Why Liberal Arts Graduates are Integral to Your Marketing Team

The humanities are attracting fewer students. According to the American Academy of Arts & Sciences, less than 12% of college students were enrolled in the liberal arts in 2015. The cost of higher education—the average student loan debt for the class of 2016 was $37,132—has likely contributed to this decline, as more students pursue degrees that will lead to clearly defined careers. Since schools often base academic positions on departmental enrollment, the decline in liberal arts majors has also resulted in a challenge for humanities programs to keep tenure-track positions viable. In some cases, departments in the liberal arts have disappeared altogether.

But this discouraging trend in higher education doesn’t reflect the reality of liberal arts graduates in the workplace. According to a report from researchers at Strada Education Network and Emsi, a labor market analytics firm, 82% of liberal arts graduates are employed. And while the median salary for liberal arts graduates is less than the median for all graduates, liberal arts graduates tend to make significant wage gains in their 30s and 40s as they learn how to articulate how their backgrounds can relate to technical fields or gain some technical skills of their own. In a second report from the American Academy of Arts & Sciences, researchers report that nearly 87% of liberal arts graduates say they’re satisfied with their jobs.

“If a student has a deep interest in a major and works hard, then he or she will acquire skills that are quite useful in the workplace,” said Randall Stross, the author of the book A Practical Education. “I’m speaking not as a humanities professor who hopes this is true, but as a business school professor who has interviewed a number of recent graduates and has followed the progression of their careers,” he said during a 2018 interview.

What liberal arts graduates say

The skills you get with a liberal arts education transfer well to business: communication, collaboration, critical thinking, problem-solving, empathy, foreign language proficiency and creativity. Marketing, advertising, public relations, management and human resources are all career paths that liberal arts graduates can pursue.

Liberal arts graduates who now work at Pace say they feel their educations have given them a useful perspective for their work in a full-service marketing agency.

“The liberal arts grounds you in a large range of subjects and gives you a broad perspective,” said Gordon Bass, vice president and creative director. “I use storytelling every day in my job.

In my lit and screenwriting classes, I learned how to create a narrative arc, which you need to make a connection with your audience.”

Josh Barrer, a senior editor, agrees that storytelling is an important marketing skill. “People respond to storytelling on an emotional level, which primes them for other messages such as … about a product or how they can do better at their jobs,” he said.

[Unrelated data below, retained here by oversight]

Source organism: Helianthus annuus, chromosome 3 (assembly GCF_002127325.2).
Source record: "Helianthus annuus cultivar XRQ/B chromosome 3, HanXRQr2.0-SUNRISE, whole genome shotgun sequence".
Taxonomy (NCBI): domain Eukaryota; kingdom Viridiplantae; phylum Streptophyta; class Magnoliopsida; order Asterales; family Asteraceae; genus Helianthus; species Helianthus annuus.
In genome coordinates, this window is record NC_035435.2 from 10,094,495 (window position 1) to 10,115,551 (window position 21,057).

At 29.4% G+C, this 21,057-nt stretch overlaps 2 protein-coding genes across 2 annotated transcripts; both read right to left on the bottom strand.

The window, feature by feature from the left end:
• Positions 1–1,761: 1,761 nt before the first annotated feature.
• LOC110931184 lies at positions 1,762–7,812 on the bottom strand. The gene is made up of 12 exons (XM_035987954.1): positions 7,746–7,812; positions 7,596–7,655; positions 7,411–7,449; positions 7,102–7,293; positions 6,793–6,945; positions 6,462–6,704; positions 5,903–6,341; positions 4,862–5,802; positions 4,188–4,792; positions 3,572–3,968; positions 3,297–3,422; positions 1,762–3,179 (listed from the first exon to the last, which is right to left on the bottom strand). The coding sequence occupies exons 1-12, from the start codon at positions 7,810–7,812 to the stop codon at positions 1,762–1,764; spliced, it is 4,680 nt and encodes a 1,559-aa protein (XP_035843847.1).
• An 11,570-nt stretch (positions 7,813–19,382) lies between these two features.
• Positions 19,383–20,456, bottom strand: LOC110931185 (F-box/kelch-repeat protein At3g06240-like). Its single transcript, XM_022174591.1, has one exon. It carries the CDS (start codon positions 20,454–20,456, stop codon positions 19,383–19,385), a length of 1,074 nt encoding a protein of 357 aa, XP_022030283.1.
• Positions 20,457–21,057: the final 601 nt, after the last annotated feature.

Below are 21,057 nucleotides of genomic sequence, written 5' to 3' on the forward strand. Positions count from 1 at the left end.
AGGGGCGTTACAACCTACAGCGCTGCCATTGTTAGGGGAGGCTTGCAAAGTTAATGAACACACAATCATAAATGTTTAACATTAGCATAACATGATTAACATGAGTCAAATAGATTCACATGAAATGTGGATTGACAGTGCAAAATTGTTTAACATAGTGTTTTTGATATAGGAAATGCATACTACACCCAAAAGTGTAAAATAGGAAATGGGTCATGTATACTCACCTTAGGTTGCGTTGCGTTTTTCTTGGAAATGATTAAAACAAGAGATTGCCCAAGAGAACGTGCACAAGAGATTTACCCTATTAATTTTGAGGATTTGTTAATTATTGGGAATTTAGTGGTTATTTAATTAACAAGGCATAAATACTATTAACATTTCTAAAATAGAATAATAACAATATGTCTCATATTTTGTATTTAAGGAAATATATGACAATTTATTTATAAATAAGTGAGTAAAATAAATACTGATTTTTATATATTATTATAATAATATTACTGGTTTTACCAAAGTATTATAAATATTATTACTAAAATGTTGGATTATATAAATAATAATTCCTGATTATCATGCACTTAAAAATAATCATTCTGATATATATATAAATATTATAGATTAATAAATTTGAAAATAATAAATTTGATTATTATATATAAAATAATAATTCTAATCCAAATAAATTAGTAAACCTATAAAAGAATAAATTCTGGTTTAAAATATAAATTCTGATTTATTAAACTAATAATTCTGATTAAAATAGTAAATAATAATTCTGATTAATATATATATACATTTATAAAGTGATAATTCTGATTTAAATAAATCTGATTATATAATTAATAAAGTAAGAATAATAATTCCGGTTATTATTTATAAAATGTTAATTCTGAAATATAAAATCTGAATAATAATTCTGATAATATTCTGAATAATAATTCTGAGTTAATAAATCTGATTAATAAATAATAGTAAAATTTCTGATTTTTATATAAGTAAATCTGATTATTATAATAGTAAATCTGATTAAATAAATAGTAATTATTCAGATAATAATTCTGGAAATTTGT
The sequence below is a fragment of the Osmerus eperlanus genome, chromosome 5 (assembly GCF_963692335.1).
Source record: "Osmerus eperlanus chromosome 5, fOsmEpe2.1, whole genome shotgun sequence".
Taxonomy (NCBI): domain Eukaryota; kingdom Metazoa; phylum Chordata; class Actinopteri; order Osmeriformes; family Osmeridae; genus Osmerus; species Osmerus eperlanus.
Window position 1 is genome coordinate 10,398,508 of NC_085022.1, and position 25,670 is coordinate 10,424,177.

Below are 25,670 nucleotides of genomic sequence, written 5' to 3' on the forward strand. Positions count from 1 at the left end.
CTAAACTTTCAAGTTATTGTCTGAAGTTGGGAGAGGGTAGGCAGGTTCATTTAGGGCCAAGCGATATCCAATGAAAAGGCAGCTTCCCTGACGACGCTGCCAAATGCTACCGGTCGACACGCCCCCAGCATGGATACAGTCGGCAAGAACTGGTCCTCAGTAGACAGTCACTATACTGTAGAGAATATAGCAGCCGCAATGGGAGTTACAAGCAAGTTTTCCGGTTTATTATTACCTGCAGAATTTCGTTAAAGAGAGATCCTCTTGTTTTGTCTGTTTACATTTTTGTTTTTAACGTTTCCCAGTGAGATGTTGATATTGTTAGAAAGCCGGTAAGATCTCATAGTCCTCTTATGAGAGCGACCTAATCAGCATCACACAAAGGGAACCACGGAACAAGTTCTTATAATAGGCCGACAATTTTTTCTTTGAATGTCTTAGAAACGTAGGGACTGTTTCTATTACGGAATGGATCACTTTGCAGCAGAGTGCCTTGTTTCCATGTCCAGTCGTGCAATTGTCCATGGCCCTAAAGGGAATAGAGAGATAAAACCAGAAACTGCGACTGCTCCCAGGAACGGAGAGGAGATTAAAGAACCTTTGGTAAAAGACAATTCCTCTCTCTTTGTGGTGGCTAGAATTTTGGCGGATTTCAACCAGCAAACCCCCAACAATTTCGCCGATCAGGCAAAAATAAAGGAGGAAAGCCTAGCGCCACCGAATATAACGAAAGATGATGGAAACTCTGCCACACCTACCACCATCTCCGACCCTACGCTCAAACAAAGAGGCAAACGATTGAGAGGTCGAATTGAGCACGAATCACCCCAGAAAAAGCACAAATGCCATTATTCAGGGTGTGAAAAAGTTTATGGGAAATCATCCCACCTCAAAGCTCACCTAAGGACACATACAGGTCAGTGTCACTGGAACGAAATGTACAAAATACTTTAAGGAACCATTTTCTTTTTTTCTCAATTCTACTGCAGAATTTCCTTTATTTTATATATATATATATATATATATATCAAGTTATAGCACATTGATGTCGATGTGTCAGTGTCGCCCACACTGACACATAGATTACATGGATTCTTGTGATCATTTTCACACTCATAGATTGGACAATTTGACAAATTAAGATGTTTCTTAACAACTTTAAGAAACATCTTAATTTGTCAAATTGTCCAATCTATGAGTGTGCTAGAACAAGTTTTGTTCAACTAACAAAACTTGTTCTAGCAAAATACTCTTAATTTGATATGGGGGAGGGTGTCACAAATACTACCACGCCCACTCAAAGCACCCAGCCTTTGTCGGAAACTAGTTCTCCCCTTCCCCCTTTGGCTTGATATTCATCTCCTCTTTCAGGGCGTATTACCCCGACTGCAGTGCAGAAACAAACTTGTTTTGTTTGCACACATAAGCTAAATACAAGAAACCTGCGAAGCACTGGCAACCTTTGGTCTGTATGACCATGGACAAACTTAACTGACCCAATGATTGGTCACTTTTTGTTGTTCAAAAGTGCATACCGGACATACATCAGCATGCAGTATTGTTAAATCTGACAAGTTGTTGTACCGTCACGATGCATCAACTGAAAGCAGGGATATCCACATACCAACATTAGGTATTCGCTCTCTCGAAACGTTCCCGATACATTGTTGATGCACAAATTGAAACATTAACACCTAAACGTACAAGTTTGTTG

Any full-service marketing agency requires a variety of disciplines to be successful, including writing and editing, art and design, filmmaking, account and project management and analytics. Collaboration is essential, both between these disciplines and between creative team members.

“The multimedia nature of digital marketing and the high degree of collaboration involved in its creation and success make it a field that feeds on soft skills and multiple disciplines,” said Mario Passera, a senior editor.

Despite their many marketable skills, recent liberal arts graduates may find it challenging to get that first job in a field that makes full use of their talents.

Naomi Spicer, an associate editor and a 2016 graduate from the University of North Carolina at Wilmington, advises current liberal arts majors to hedge their bets. “Definitely pursue your passion,” she said. “Do what you love but also take on the skills that will help you get a paying job. Step outside your comfort zone and take advantage of every opportunity that comes your way.”

What the future holds

The job market may well bring some very pleasant surprises; more than one expert sees surging demand for liberal arts graduates in the coming years.

Christine Henseler, humanities advocate and professor of Spanish and Hispanic studies at Union College in Schenectady, New York, believes that a liberal arts education may well be the cornerstone of a successful professional career in the 21st century. She anticipates new technologies will disrupt our current way of life and that the most successful workers will be adaptable, using skills like creativity, collaboration, communication, abstract and systems thinking and the ability to adjust to new environments.

In a 2017 Bloomberg interview, Mark Cuban, businessman, investor and an owner of the Dallas Mavericks, said he believes that as the result of advances in machine learning and artificial intelligence many technical jobs, such as programming, may disappear. Instead, liberal arts graduates will be in high demand because of their ability to think globally.

It seems clear that liberal arts graduates are a natural fit for the collaborative, creative environment of marketing agencies—and will continue to be essential employees in these businesses for the foreseeable future.

“At Pace, we’ve found our many liberal arts graduates make valuable contributions every day,” said Neil Marion, executive creative director. “Even as the industry continues to evolve, I feel that liberal arts graduates will continue to bring a unique perspective that will always make them an integral part of our team.”

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